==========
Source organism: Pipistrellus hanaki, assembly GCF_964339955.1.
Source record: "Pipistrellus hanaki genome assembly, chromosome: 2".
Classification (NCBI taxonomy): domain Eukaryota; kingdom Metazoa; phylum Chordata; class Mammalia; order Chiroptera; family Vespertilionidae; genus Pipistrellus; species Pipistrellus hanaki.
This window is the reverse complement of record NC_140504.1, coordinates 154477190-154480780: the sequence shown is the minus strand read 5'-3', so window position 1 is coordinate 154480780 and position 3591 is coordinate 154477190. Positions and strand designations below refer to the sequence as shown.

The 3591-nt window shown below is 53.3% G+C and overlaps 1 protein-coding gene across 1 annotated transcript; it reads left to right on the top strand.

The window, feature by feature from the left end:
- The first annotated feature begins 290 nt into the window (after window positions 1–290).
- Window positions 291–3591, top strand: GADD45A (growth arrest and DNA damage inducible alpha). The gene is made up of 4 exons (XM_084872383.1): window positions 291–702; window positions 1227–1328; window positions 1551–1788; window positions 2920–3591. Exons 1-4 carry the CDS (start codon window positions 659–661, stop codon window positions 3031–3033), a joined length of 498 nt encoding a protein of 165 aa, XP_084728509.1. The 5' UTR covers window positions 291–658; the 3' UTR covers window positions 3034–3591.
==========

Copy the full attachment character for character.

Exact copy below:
Source organism: Pipistrellus hanaki, assembly GCF_964339955.1.
Source record: "Pipistrellus hanaki genome assembly, chromosome: 2".
Classification (NCBI taxonomy): domain Eukaryota; kingdom Metazoa; phylum Chordata; class Mammalia; order Chiroptera; family Vespertilionidae; genus Pipistrellus; species Pipistrellus hanaki.
This window is the reverse complement of record NC_140504.1, coordinates 154477190-154480780: the sequence shown is the minus strand read 5'-3', so window position 1 is coordinate 154480780 and position 3591 is coordinate 154477190. Positions and strand designations below refer to the sequence as shown.

The 3591-nt window shown below is 53.3% G+C and overlaps 1 protein-coding gene across 1 annotated transcript; it reads left to right on the top strand.

The window, feature by feature from the left end:
- The first annotated feature begins 290 nt into the window (after window positions 1–290).
- Window positions 291–3591, top strand: GADD45A (growth arrest and DNA damage inducible alpha). The gene is made up of 4 exons (XM_084872383.1): window positions 291–702; window positions 1227–1328; window positions 1551–1788; window positions 2920–3591. Exons 1-4 carry the CDS (start codon window positions 659–661, stop codon window positions 3031–3033), a joined length of 498 nt encoding a protein of 165 aa, XP_084728509.1. The 5' UTR covers window positions 291–658; the 3' UTR covers window positions 3034–3591.